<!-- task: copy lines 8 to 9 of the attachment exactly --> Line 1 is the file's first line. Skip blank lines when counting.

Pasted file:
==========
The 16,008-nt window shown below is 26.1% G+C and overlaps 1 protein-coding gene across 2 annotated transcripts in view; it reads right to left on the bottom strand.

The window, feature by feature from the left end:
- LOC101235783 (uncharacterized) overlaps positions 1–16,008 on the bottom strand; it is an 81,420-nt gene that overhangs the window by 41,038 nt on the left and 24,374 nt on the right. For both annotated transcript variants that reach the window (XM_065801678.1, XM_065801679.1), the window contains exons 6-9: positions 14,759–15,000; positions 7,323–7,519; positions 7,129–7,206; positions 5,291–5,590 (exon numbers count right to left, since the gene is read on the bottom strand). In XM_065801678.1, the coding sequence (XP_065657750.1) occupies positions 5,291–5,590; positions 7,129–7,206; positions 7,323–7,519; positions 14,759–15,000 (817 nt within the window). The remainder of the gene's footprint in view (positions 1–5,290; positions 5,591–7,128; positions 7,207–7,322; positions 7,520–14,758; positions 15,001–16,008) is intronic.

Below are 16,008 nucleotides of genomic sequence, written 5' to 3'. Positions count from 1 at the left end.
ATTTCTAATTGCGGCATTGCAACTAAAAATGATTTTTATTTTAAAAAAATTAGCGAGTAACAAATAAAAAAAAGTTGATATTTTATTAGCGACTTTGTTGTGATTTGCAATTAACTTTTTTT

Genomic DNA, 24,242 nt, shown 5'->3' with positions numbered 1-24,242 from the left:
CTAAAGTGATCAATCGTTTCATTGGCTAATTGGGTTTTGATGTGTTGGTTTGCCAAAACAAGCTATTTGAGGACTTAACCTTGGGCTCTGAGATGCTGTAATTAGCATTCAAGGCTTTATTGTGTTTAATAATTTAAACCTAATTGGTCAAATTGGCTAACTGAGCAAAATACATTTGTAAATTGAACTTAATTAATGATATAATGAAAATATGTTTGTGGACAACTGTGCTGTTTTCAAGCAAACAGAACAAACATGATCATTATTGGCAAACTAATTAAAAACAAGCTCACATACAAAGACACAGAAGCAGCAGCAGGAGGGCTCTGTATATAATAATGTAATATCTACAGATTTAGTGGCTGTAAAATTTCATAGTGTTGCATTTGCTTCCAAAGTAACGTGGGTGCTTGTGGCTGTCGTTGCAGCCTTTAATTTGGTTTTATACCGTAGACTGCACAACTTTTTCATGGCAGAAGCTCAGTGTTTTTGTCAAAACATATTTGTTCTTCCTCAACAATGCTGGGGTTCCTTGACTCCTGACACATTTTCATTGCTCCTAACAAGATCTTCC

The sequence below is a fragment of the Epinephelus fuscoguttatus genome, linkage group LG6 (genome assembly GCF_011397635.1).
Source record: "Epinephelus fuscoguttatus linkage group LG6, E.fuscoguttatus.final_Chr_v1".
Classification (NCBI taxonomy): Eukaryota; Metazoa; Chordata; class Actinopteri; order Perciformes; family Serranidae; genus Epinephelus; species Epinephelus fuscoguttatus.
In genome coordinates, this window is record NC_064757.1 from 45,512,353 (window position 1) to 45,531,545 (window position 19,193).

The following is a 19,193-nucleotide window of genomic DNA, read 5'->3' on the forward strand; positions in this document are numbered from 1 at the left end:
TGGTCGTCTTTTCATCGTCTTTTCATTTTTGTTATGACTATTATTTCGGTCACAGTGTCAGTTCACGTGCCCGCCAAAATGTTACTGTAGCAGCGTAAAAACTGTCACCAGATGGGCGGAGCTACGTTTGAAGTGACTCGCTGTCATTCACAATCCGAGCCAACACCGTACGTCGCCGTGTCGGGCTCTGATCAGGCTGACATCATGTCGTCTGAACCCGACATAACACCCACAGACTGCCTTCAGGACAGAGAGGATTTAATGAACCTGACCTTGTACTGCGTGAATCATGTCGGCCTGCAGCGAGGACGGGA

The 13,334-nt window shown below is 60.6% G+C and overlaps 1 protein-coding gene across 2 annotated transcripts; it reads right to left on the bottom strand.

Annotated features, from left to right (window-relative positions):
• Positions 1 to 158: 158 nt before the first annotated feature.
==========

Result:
The sequence below is a fragment of the Epinephelus fuscoguttatus genome, linkage group LG6 (genome assembly GCF_011397635.1).
Source record: "Epinephelus fuscoguttatus linkage group LG6, E.fuscoguttatus.final_Chr_v1".